More specifically, the principle of party presentation can be defined as follows.
|(1)||The ruling should not be based on facts that are not asserted by the parties to the cases.|
|(2)||With respect to the facts consented by both parties to the cases, the court must use such facts as the basis for the ruling without examining the truth or falsehood of the facts.|
|(3)||Examination of evidence is only allowed with respect to the evidence requested by the parties to the cases (ex officio examination of evidence is forbidden).|
System of Inviting Third-party Comments
|Positioning of the System||Evidence collection procedure by a party to the case|
|Applicable Cases||Lawsuits against infringement of patent rights, utility model rights, and exclusive license on the patent and utility model rights|
|Applicable Instance||First instance: Tokyo/Osaka District Court|
Second instance: IP High Court
|Eligible Submitter of the Brief||Not restricted|
(invitation is extended to general public)
|Requirements||1. Requested by either party to the case|
2. Necessity approved by the court
3. Opinion hearing with the other party to the case
|Invited Comments||Comments on matters necessary to the operation of Patent, Utility, and other Acts related to the case, the necessity of which is approved by the court.|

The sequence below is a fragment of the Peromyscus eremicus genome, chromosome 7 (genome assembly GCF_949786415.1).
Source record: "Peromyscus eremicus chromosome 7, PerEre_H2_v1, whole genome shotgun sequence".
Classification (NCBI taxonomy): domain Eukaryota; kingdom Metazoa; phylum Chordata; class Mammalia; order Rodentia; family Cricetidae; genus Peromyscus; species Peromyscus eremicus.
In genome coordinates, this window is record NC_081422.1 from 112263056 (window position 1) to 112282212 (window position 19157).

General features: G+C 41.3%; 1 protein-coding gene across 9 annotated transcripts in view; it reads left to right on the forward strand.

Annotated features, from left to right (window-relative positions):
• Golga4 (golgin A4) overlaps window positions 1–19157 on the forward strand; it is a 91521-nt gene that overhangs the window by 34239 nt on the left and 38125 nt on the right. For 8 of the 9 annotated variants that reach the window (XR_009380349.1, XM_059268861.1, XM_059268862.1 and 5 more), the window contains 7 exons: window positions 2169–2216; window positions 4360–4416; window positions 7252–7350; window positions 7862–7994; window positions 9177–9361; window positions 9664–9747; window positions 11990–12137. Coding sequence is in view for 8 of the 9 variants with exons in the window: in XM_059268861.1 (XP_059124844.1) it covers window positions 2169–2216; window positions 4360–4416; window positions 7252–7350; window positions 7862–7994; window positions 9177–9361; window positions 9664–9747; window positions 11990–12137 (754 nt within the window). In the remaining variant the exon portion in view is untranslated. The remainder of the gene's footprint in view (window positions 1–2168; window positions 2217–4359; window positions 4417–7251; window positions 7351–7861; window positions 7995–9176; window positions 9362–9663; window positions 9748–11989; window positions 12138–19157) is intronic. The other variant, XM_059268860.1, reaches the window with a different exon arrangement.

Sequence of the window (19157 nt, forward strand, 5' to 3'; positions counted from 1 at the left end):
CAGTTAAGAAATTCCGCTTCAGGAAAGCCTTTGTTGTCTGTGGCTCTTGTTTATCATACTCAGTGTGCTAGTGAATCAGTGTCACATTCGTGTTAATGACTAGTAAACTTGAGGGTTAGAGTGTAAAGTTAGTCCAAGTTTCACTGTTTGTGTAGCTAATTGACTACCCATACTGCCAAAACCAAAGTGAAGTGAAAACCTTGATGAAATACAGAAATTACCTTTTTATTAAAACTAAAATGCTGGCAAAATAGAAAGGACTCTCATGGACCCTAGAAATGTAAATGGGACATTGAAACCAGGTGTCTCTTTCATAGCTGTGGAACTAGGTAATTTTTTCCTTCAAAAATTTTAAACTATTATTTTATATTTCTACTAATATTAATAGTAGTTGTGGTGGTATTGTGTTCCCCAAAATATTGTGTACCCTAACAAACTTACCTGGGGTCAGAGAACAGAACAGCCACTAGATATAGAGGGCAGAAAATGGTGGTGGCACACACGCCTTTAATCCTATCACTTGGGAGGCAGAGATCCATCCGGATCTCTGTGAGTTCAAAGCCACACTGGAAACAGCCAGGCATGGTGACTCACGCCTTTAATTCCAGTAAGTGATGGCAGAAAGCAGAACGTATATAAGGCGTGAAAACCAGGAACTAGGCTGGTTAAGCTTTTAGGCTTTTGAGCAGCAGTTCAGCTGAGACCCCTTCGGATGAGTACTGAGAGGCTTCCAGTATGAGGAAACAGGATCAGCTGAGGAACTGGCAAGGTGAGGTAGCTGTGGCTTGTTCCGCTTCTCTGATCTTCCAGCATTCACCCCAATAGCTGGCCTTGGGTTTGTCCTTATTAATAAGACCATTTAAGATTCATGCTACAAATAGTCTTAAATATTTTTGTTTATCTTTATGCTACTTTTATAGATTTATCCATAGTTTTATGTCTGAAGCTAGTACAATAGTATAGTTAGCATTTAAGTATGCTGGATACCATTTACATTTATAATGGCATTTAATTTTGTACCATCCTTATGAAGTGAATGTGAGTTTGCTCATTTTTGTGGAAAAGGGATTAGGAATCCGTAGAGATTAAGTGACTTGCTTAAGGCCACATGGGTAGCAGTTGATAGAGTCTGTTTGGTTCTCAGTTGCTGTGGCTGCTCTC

|Handling of the Brief||The party to the case makes a copy of the brief approved necessary by the court and submits the copy as documentary evidence before the court. The court may form a decision based on the brief submitted as the documentary evidence.|
Expected Practical Operation
After the enforcement of the system of inviting third-party comments, an assumed practical operation is that an attorney may give counsel to the third party on his/her comments and prepare a brief. In this respect, the Patent Attorneys Act was also amended so that the attorneys can give counsel on the content of the brief.
The system of inviting third-party comments is expected to improve accuracy in the courts’ rulings. We will continue to closely watch how the system is applied and practically used from here forward.
Edited by Hiroko Iwatsuki